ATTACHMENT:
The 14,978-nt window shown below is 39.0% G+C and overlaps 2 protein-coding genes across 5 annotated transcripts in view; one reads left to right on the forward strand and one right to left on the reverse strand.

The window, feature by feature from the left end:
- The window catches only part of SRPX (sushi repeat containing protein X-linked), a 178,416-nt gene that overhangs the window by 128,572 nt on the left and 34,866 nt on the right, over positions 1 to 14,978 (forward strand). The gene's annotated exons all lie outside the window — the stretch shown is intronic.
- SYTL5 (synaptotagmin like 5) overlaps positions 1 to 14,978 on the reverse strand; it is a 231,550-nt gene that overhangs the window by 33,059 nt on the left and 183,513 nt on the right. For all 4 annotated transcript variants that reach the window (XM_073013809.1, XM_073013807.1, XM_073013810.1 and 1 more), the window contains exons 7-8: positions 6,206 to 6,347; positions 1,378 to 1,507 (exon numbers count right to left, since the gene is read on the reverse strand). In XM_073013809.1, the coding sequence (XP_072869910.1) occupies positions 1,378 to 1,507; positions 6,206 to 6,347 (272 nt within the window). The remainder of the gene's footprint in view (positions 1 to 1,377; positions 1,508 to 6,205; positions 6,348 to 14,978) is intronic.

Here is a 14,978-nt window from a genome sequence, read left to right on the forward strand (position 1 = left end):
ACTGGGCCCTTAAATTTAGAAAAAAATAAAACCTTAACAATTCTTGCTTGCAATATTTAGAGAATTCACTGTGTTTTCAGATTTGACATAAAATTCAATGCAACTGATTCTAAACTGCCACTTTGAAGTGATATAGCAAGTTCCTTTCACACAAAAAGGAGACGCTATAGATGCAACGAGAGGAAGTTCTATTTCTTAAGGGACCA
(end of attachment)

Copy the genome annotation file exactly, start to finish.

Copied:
The 14,978-nt window shown below is 39.0% G+C and overlaps 2 protein-coding genes across 5 annotated transcripts in view; one reads left to right on the forward strand and one right to left on the reverse strand.

The window, feature by feature from the left end:
- The window catches only part of SRPX (sushi repeat containing protein X-linked), a 178,416-nt gene that overhangs the window by 128,572 nt on the left and 34,866 nt on the right, over positions 1 to 14,978 (forward strand). The gene's annotated exons all lie outside the window — the stretch shown is intronic.
- SYTL5 (synaptotagmin like 5) overlaps positions 1 to 14,978 on the reverse strand; it is a 231,550-nt gene that overhangs the window by 33,059 nt on the left and 183,513 nt on the right. For all 4 annotated transcript variants that reach the window (XM_073013809.1, XM_073013807.1, XM_073013810.1 and 1 more), the window contains exons 7-8: positions 6,206 to 6,347; positions 1,378 to 1,507 (exon numbers count right to left, since the gene is read on the reverse strand). In XM_073013809.1, the coding sequence (XP_072869910.1) occupies positions 1,378 to 1,507; positions 6,206 to 6,347 (272 nt within the window). The remainder of the gene's footprint in view (positions 1 to 1,377; positions 1,508 to 6,205; positions 6,348 to 14,978) is intronic.

Here is a 14,978-nt window from a genome sequence, read left to right on the forward strand (position 1 = left end):
ACTGGGCCCTTAAATTTAGAAAAAAATAAAACCTTAACAATTCTTGCTTGCAATATTTAGAGAATTCACTGTGTTTTCAGATTTGACATAAAATTCAATGCAACTGATTCTAAACTGCCACTTTGAAGTGATATAGCAAGTTCCTTTCACACAAAAAGGAGACGCTATAGATGCAACGAGAGGAAGTTCTATTTCTTAAGGGACCA